M. Asnikumar Singh
On 23rd April every year, we observe Khongjom Day to commemorate the valiant sacrifices of Manipur’s heroes in the titanic Battle of Khongjom, which remains the greatest battle in the Anglo Manipur War.
On 24th March 1891, early in the morning, British Gorkha Battalion with a strength of 400 soldiers under the command of Colonel McDowal Skene of the British Army attacked ‘Yuvraj’ Bir Tikendrajit’s residence.
The Manipuri soldiers of the Manipur army, equipped with small arms and cannons, resisted the attack fiercely, and the British were compelled to retreat and take defensive positions. British military officer Lt Lionel William (Wilhelm) Brackenbury succumbed to wounds sustained in the battle.
The Manipuri Army continued to effectively engage the British attackers, who realised the futility of fighting the valiant Manipuri soldiers and sought a truce. When the British came out for talks of a truce, they were attacked by an angry mob which led to the death of 5 Britishers on the spot.
On 28th March 1891, British Officer Lt Charles James William Grant with 80 soldiers (with thirty soldiers of the 43rd Gurkhas and fifty soldiers of the 12th Madras Infantry) started from Tamu town (then Burma) towards Imphal. They reached Thoubal (Manipur) on 31st March 1891. His troops engaged with 800 soldiers of the Manipur Army (the Manipur Army at the time had a strength of approximately 6200 soldiers). Manipur Army was originally established in 1824 with a strength of 500 soldiers by Maharaj Gambhir Singh and his cousin Nara Singh during the period of ‘seven years devastation of Manipur from 1819 to 1826 /Burmese occupation of Manipur’ and was also known as Manipur Levy). Till 1853, British military officers were deputed to Manipur Army.
On 9th April 1891, Lt Grant was forced to withdraw from Thoubal due to the overwhelming resistance from soldiers of the Manipur Army. Lt Grant was the only British military officer to be awarded the Victoria Cross during the British occupation of the entire North-Eastern region. Victoria Cross is equivalent to India’s Gallantry award Param Vir Chakra. This reflects the severity of the battle of Thoubal. The Victoria Cross awarded to Lt Grant was sold at an auction at 408,000 British Pounds (approximately five crores in Indian currency) in London recently.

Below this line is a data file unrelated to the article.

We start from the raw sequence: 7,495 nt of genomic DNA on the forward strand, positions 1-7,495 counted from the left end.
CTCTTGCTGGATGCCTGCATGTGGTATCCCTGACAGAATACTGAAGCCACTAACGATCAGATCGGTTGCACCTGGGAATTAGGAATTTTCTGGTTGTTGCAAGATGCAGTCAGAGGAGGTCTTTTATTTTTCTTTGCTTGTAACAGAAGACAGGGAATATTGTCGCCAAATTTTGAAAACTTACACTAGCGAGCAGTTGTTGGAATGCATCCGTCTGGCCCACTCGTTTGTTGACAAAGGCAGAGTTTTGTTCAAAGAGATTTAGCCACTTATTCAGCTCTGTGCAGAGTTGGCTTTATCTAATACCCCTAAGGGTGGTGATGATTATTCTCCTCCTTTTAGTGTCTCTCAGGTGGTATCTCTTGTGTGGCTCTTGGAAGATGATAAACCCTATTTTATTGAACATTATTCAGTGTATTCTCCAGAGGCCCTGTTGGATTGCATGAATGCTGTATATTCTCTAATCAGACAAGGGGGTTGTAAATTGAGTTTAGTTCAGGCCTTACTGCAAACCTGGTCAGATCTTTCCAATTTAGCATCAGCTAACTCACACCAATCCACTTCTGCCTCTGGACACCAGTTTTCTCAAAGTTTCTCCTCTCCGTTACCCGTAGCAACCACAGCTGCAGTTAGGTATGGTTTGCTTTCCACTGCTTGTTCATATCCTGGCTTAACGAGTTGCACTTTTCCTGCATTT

Meanwhile, on 31st March 1891, British India declared war on Kangleipak/Manipur. The British planned a deliberate attack on Manipur using three routes: 1) via Dimapur, 2) Kasar/Silchar, 3) Tamu (Burma).
On 25th April, the British column from Tamu met a strong Manipuri force at Khongjom hillock. This resulted in the ‘Battle of Khongjom’, which was the last battle in the Anglo Manipur War. The Manipuri defences were well planned but hastily prepared. In the battle of Khongjom, the British used 350 infantry soldiers and two guns on the Manipur army. But the Manipuri resistance was very strong, which shocked the British soldiers. The British first used the guns (canons) to shell the Manipuris position, followed by concentrated small arms fire. Believing the morale of the Manipuris would be sufficiently dented, the British infantry advanced, but they were surprised by the ferocity of the Manipuris resistance, who fought very stubbornly and refused to abandon their positions. Even after some parts of their defences were captured by the British, the Manipuris did not give up and instead continued to put up a very stiff resistance. This resulted in hand-to-hand combat. However, superior weaponry, better training and strength overcame the Manipuri resistance. The British suffered heavy casualties. Valiant Manipuri heroes Major Paona Brajabasi, Chinglen Sana, and Khumbong Major laid down their lives in the battle of Khongjom. The next day, the British reached Imphal from all three columns and the Manipuri flag was replaced with the Union Jack at Kangla Fort, Imphal.
Manipur lost the Battle of Khongjom, but its defiance in the face of adversity and valiant sacrifices by our heroes continue to inspire us in epic proportions. Manipur’s contribution to the anti-British and nationalist movements cannot be underestimated. The fighting spirit which shocked the British in the Battle of Khongjom remains in spirit among each and every Manipuri. Manipur and Manipuris continue to punch above their weight in various fields. The Mary Koms, the Mirabais, will continue to emerge from Manipur. Driven by the right vision, this very same spirit will take Manipur to the promised land.